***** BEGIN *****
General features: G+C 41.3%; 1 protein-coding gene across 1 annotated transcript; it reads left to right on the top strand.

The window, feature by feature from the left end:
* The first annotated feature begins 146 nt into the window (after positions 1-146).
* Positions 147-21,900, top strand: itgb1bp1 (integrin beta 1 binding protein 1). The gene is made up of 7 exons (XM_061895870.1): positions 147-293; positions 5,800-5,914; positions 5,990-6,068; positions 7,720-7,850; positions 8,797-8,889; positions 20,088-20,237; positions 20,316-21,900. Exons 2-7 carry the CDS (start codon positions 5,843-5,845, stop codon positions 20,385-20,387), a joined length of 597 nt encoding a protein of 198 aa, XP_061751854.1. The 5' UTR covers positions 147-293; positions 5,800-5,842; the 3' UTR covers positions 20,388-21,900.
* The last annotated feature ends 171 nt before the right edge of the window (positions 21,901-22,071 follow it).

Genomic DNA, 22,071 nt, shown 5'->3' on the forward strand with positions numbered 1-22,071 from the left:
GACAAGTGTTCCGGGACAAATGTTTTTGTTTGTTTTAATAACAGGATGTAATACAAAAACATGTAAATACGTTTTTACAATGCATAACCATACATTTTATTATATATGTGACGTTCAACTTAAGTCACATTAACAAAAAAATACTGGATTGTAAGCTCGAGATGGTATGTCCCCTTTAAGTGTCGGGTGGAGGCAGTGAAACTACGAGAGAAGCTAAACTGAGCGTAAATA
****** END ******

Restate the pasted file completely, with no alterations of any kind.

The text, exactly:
General features: G+C 41.3%; 1 protein-coding gene across 1 annotated transcript; it reads left to right on the top strand.

The window, feature by feature from the left end:
* The first annotated feature begins 146 nt into the window (after positions 1-146).
* Positions 147-21,900, top strand: itgb1bp1 (integrin beta 1 binding protein 1). The gene is made up of 7 exons (XM_061895870.1): positions 147-293; positions 5,800-5,914; positions 5,990-6,068; positions 7,720-7,850; positions 8,797-8,889; positions 20,088-20,237; positions 20,316-21,900. Exons 2-7 carry the CDS (start codon positions 5,843-5,845, stop codon positions 20,385-20,387), a joined length of 597 nt encoding a protein of 198 aa, XP_061751854.1. The 5' UTR covers positions 147-293; positions 5,800-5,842; the 3' UTR covers positions 20,388-21,900.
* The last annotated feature ends 171 nt before the right edge of the window (positions 21,901-22,071 follow it).

Genomic DNA, 22,071 nt, shown 5'->3' on the forward strand with positions numbered 1-22,071 from the left:
GACAAGTGTTCCGGGACAAATGTTTTTGTTTGTTTTAATAACAGGATGTAATACAAAAACATGTAAATACGTTTTTACAATGCATAACCATACATTTTATTATATATGTGACGTTCAACTTAAGTCACATTAACAAAAAAATACTGGATTGTAAGCTCGAGATGGTATGTCCCCTTTAAGTGTCGGGTGGAGGCAGTGAAACTACGAGAGAAGCTAAACTGAGCGTAAATA